Influence of Induced natural convection on laser propagation : analysis and interferometric visualization
Author(s)Bhakta, Aditya (Aditya S.)
Massachusetts Institute of Technology. Dept. of Mechanical Engineering.
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This thesis analyzes the influence of a self-induced natural convection flow on the propagation of a high energy laser beam. The two configurations considered are of a vertical laser beam (propagation direction opposite to gravity) and a horizontal laser beam (gravity acting in a direction perpendicular to propagation) traveling through an infinite expanse of quiescent fluid. Hamiltonian optics is used to predict the evolution of rays at steady state. The change in refractive index due to localized heating of the fluid by the laser is measured using interferometry. For the vertical laser beam, one model considers the beam to be a linear energy source. Another model considers the spatial intensity distribution of the beam as a generation term in the energy conservation equation. Simulation for both the models predict the formation of a caustic, as the beam propagates through the medium. Due to radial symmetry, there is a dense packing of rays along the periphery of a circle. Here, this formation is referred to as the thermal ring. The horizontal laser beam is first modeled as a linear source of uniform strength along the propagation path. The change in temperature is calculated using a similarity solution, and the resulting refractive index change predicts the ray behavior. Here again, formation of a caustic is suggested, with a high density of the rays at two locations above the beam centre. Modeling of the laser as a decaying line source also predicts the densing of rays. The thermal lensing caused by a horizontal 120mW laser in a 1% aqueous Toluidine Blue sample is visualized using a Mach-Zehnder interferometer. The interferograms are analyzed using both the Fourier methods and phase shifting. Both predict the change in refractive index near the beam to be of the same order of magnitude as the simulation results.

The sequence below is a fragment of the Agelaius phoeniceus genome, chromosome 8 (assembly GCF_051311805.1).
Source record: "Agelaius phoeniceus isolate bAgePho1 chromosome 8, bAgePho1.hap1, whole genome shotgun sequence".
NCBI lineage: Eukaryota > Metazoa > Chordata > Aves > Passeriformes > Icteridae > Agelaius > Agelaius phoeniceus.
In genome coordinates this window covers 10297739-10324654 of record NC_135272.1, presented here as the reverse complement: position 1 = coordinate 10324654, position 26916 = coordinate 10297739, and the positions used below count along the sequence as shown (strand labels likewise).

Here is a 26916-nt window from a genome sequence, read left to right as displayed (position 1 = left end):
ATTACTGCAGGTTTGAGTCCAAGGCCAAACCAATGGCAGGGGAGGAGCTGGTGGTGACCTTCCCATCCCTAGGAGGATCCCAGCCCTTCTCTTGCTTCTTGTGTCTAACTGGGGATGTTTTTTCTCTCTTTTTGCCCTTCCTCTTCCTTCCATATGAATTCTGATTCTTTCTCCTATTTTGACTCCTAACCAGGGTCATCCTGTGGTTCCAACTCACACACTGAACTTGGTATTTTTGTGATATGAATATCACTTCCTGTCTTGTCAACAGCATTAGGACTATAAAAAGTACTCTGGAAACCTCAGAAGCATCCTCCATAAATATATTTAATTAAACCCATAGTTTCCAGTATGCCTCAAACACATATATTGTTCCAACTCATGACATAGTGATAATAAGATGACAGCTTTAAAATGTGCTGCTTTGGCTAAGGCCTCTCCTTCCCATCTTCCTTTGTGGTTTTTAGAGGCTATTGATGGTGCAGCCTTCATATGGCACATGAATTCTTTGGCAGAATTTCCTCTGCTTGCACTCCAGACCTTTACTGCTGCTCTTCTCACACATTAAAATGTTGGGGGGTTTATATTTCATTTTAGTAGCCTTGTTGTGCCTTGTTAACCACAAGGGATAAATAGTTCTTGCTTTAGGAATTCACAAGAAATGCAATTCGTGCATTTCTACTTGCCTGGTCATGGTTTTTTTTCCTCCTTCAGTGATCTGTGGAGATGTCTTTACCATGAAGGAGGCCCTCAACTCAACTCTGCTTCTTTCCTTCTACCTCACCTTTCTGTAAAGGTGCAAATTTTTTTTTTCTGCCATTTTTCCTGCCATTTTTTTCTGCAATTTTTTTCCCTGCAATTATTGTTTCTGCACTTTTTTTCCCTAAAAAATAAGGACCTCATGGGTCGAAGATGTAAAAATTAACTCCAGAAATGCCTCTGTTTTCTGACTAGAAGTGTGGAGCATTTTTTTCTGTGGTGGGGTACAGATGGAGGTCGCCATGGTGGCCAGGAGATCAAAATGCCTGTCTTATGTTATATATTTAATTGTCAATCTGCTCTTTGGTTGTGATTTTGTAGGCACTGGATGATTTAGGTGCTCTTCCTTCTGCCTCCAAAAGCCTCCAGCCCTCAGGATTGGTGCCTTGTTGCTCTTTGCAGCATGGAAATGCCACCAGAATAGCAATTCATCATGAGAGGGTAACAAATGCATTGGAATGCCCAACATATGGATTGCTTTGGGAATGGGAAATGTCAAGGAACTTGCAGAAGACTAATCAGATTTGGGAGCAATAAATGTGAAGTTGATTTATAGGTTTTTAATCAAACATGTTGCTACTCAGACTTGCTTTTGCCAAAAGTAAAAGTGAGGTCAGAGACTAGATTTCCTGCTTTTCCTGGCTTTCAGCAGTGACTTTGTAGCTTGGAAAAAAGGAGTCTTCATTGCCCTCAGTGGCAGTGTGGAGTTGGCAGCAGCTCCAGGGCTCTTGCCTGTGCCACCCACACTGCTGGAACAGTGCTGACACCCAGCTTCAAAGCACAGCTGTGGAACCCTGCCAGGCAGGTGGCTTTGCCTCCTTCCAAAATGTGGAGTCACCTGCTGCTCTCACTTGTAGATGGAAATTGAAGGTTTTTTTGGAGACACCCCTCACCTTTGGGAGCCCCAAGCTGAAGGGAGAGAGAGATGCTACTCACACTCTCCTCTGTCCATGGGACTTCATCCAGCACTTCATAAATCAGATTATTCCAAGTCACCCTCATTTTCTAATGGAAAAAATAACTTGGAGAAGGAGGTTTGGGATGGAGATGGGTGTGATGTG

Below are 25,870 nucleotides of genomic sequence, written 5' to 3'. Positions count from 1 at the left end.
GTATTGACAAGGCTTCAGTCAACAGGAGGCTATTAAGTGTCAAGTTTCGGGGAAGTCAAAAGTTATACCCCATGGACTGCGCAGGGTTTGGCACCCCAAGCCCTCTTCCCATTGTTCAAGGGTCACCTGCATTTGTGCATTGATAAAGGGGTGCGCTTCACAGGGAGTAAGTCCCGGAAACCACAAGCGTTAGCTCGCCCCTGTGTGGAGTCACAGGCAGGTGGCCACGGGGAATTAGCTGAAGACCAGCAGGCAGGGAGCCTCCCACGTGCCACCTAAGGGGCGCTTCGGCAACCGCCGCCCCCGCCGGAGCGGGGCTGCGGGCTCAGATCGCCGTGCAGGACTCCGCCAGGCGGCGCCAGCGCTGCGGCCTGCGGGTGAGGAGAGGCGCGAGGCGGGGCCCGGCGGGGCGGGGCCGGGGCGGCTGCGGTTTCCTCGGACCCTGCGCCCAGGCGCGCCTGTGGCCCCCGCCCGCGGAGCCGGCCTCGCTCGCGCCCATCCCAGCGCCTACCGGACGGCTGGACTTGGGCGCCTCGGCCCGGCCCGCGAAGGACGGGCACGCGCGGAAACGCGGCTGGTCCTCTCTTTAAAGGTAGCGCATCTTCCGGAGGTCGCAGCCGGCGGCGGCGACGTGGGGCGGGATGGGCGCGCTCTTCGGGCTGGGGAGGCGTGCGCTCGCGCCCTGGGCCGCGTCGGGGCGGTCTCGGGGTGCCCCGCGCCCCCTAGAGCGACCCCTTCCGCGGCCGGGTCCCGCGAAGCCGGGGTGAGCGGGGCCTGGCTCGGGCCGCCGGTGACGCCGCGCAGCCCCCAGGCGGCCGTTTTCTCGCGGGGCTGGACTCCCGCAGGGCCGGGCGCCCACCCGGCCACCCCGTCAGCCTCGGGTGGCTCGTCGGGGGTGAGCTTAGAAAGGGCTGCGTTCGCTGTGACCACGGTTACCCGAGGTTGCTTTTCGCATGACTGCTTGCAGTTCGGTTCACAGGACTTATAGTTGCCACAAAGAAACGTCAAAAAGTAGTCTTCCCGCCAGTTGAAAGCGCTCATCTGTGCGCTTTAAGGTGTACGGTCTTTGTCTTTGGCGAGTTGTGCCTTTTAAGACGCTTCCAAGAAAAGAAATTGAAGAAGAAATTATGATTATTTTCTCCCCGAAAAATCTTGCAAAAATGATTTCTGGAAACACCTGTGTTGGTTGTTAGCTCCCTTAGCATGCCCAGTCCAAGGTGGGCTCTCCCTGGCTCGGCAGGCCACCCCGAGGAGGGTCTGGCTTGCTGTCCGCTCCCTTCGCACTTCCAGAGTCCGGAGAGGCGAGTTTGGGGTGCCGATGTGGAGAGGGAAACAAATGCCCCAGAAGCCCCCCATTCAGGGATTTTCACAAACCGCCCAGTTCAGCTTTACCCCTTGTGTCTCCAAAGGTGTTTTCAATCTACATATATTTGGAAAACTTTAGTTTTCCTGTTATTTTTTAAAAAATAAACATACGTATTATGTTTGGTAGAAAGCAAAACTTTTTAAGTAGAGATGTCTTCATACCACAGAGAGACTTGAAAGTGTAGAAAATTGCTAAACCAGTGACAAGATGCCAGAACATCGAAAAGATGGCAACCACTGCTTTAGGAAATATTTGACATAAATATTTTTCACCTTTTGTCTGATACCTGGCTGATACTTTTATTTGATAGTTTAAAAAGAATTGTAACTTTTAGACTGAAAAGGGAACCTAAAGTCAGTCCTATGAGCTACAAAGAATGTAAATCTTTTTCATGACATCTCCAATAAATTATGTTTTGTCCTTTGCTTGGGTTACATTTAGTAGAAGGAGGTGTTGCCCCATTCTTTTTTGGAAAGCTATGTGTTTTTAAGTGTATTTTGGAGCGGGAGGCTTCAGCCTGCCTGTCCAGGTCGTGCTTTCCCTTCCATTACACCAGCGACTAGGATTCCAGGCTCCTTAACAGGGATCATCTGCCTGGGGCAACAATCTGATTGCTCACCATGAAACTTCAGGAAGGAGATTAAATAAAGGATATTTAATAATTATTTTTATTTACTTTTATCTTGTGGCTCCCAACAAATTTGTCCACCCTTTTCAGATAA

Thesis (S.M.)--Massachusetts Institute of Technology, Dept. of Mechanical Engineering, 2010.Cataloged from PDF version of thesis.Includes bibliographical references (p. 111-116).
DepartmentMassachusetts Institute of Technology. Department of Mechanical Engineering
Massachusetts Institute of Technology